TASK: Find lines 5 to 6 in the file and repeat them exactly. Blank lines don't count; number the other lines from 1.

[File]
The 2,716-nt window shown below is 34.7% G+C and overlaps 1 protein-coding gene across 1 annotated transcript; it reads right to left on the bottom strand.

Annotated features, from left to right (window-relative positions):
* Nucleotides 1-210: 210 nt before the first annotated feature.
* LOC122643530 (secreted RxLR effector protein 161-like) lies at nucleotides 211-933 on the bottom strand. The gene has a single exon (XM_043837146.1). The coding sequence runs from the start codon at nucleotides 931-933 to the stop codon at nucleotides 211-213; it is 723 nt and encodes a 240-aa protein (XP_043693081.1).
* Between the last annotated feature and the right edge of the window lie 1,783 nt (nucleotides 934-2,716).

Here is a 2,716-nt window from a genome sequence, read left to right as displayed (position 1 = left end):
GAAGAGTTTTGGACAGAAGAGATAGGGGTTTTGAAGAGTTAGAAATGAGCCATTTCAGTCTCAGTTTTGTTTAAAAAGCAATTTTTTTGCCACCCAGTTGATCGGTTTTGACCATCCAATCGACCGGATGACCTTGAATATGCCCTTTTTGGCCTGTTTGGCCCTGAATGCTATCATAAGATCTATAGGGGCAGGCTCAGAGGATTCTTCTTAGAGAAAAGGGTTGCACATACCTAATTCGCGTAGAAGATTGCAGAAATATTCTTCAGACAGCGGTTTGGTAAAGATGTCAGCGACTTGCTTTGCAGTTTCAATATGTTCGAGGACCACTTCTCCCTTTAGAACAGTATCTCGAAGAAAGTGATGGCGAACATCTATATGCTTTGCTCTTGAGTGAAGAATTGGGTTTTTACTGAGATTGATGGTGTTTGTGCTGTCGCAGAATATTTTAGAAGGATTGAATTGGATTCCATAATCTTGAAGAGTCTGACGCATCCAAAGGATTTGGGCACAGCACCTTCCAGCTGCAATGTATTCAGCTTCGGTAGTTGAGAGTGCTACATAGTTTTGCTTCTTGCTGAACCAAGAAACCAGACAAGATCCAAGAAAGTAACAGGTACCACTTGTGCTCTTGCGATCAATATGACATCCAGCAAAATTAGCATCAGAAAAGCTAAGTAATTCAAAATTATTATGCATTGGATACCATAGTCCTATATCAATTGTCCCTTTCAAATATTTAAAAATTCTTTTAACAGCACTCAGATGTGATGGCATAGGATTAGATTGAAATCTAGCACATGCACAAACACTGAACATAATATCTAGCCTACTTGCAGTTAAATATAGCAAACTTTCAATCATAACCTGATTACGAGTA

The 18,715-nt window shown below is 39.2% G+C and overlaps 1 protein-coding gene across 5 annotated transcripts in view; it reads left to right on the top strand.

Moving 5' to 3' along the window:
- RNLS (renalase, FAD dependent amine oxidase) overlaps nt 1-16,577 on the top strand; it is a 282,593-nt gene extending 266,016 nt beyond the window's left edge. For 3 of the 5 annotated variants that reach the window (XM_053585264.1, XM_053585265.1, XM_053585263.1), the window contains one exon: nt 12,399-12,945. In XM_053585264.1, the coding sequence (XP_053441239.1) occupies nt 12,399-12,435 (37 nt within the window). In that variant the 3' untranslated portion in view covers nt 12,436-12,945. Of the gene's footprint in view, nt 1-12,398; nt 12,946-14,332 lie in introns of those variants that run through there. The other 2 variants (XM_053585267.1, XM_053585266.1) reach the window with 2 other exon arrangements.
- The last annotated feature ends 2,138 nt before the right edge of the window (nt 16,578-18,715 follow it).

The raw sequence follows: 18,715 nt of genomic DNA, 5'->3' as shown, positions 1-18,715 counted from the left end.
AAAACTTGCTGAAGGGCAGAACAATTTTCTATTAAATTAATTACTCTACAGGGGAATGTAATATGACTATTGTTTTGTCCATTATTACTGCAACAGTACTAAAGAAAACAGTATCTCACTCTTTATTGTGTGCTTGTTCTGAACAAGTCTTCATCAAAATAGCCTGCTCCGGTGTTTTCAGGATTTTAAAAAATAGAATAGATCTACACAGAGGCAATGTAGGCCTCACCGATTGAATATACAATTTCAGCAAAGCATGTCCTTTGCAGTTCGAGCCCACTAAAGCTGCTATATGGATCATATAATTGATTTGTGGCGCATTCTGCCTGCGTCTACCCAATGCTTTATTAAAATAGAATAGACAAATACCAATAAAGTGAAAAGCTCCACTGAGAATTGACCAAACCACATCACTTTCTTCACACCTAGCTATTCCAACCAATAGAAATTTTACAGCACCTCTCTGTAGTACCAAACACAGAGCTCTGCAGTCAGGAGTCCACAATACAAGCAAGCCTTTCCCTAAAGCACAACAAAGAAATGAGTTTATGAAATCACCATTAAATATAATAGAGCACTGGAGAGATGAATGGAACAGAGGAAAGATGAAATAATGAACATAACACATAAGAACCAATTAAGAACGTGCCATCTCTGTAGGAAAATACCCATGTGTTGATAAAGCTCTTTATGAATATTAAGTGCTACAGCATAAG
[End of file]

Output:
* Between the last annotated feature and the right edge of the window lie 1,783 nt (nucleotides 934-2,716).

Here is a 2,716-nt window from a genome sequence, read left to right as displayed (position 1 = left end):